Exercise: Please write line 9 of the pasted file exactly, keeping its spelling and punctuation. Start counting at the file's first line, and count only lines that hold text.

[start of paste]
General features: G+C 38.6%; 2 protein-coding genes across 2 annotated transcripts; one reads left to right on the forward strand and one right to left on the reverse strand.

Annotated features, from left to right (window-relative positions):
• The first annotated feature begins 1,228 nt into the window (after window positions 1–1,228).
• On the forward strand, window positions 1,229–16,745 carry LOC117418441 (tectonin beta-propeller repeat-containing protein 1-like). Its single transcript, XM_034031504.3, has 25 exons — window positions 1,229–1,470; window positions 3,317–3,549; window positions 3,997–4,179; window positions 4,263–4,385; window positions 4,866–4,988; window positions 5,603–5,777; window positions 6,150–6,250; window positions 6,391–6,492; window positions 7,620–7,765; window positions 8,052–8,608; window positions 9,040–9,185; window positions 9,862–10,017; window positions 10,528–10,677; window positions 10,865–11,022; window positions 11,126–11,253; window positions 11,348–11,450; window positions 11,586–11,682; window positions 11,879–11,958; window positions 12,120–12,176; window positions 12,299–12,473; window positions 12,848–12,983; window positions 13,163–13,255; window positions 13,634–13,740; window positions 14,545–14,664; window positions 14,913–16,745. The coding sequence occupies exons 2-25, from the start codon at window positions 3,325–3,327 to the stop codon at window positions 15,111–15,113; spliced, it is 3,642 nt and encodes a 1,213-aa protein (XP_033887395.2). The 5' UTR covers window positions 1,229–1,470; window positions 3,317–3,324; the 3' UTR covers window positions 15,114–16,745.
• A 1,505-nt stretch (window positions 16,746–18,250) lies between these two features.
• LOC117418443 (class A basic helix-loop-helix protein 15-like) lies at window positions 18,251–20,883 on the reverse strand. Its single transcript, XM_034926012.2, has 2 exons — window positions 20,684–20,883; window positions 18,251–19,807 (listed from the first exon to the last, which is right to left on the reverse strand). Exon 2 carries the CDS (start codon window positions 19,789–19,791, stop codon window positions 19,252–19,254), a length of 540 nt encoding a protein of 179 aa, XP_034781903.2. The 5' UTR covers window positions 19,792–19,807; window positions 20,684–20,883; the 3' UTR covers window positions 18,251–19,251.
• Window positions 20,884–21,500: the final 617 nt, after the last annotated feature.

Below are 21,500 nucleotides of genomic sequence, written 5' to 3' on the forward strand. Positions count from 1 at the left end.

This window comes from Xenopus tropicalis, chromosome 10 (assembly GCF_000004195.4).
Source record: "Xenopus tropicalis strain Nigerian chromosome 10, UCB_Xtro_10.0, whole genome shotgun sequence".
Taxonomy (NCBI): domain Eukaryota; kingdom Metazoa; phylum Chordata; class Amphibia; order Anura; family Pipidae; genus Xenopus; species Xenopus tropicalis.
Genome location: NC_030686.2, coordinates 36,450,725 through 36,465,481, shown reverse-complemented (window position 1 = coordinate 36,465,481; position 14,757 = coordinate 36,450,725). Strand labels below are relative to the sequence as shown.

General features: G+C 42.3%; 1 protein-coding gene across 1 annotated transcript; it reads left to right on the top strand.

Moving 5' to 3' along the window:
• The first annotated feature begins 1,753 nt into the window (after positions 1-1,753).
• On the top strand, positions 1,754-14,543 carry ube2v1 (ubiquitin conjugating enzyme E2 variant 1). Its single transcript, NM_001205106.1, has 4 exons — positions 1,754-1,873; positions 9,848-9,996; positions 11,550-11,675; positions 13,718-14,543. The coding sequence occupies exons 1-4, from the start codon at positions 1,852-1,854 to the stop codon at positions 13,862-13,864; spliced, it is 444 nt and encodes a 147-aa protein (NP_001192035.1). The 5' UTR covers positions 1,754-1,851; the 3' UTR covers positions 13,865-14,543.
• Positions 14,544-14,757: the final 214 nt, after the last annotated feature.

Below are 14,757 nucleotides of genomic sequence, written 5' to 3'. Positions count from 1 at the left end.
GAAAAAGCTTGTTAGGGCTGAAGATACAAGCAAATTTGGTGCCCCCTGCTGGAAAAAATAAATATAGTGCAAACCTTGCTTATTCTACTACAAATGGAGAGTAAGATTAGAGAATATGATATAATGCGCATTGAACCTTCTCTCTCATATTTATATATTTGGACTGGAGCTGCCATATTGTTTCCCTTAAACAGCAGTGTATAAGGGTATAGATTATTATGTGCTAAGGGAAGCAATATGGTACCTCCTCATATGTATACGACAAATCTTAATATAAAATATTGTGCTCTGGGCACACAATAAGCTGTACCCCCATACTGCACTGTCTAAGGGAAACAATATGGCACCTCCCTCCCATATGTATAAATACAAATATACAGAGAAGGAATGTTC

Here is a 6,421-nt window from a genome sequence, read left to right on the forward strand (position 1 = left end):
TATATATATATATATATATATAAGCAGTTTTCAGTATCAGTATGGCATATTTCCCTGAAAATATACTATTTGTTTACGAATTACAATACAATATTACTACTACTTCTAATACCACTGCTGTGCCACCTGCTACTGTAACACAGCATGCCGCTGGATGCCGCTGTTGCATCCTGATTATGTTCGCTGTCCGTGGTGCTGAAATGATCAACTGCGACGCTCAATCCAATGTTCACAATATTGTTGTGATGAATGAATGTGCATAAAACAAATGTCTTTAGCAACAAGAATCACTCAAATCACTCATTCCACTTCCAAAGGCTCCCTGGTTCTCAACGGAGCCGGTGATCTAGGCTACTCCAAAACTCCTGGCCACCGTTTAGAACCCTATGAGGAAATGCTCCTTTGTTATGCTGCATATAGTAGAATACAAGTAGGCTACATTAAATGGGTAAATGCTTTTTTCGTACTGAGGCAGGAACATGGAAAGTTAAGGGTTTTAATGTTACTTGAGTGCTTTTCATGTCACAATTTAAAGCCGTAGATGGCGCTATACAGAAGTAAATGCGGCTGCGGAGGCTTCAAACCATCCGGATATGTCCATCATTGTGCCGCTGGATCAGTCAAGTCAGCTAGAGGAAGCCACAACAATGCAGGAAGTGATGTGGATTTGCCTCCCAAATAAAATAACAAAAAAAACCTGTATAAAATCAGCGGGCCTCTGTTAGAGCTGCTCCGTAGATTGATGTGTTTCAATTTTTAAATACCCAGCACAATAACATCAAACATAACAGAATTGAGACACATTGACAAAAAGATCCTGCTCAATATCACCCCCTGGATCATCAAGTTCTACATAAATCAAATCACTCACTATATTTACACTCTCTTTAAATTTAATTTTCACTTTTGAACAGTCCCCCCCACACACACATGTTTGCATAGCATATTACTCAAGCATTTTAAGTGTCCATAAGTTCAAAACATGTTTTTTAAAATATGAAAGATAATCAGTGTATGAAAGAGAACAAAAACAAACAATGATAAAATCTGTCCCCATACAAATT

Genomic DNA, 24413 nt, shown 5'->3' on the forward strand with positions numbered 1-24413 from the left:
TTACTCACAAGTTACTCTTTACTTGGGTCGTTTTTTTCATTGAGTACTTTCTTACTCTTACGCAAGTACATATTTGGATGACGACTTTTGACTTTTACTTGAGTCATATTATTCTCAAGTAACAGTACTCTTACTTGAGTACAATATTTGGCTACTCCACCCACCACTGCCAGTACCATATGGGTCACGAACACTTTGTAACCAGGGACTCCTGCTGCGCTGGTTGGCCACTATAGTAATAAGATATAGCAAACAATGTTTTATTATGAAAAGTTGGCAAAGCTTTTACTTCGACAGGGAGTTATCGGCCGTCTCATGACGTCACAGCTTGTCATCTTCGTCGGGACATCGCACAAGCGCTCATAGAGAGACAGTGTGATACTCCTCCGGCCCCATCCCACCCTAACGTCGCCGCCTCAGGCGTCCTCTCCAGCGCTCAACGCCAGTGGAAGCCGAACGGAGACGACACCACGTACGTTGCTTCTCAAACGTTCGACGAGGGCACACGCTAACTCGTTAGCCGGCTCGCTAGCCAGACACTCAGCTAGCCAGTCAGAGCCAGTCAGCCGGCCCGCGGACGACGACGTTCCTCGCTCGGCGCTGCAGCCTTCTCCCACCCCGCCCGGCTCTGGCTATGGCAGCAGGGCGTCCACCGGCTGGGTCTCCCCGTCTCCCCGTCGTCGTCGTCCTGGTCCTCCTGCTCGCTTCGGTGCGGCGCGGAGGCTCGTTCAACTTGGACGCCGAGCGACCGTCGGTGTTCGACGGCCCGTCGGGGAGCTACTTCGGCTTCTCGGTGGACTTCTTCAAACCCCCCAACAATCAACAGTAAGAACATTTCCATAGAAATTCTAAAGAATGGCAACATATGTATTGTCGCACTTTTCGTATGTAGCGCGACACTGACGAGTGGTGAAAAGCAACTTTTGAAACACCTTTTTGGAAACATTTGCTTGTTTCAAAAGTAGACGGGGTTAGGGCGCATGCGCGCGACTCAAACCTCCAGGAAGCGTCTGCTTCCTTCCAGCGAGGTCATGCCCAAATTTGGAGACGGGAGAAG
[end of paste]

This window comes from Xenopus tropicalis, chromosome 10 (assembly GCF_000004195.4).